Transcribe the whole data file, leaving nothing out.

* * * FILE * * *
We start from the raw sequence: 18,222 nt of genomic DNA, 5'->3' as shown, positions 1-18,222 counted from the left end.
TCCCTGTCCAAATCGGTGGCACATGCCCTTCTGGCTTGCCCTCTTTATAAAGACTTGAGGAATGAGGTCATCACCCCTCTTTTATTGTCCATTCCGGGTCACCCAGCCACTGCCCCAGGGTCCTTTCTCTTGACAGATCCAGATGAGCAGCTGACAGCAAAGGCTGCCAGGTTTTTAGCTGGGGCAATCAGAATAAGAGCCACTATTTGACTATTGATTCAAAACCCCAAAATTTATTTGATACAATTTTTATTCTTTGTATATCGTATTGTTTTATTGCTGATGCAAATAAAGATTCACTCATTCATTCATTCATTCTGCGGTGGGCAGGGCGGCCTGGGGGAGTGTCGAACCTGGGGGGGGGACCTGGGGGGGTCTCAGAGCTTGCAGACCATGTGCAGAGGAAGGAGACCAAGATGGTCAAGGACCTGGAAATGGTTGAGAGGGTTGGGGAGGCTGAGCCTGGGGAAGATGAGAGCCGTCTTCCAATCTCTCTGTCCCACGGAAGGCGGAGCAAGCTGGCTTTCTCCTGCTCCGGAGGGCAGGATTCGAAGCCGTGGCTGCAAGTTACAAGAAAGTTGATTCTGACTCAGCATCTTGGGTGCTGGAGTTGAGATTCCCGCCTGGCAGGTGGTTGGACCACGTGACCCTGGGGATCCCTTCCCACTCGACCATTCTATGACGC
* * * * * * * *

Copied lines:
We start from the raw sequence: 18,222 nt of genomic DNA, 5'->3' as shown, positions 1-18,222 counted from the left end.
TCCCTGTCCAAATCGGTGGCACATGCCCTTCTGGCTTGCCCTCTTTATAAAGACTTGAGGAATGAGGTCATCACCCCTCTTTTATTGTCCATTCCGGGTCACCCAGCCACTGCCCCAGGGTCCTTTCTCTTGACAGATCCAGATGAGCAGCTGACAGCAAAGGCTGCCAGGTTTTTAGCTGGGGCAATCAGAATAAGAGCCACTATTTGACTATTGATTCAAAACCCCAAAATTTATTTGATACAATTTTTATTCTTTGTATATCGTATTGTTTTATTGCTGATGCAAATAAAGATTCACTCATTCATTCATTCATTCTGCGGTGGGCAGGGCGGCCTGGGGGAGTGTCGAACCTGGGGGGGGGACCTGGGGGGGTCTCAGAGCTTGCAGACCATGTGCAGAGGAAGGAGACCAAGATGGTCAAGGACCTGGAAATGGTTGAGAGGGTTGGGGAGGCTGAGCCTGGGGAAGATGAGAGCCGTCTTCCAATCTCTCTGTCCCACGGAAGGCGGAGCAAGCTGGCTTTCTCCTGCTCCGGAGGGCAGGATTCGAAGCCGTGGCTGCAAGTTACAAGAAAGTTGATTCTGACTCAGCATCTTGGGTGCTGGAGTTGAGATTCCCGCCTGGCAGGTGGTTGGACCACGTGACCCTGGGGATCCCTTCCCACTCGACCATTCTATGACGC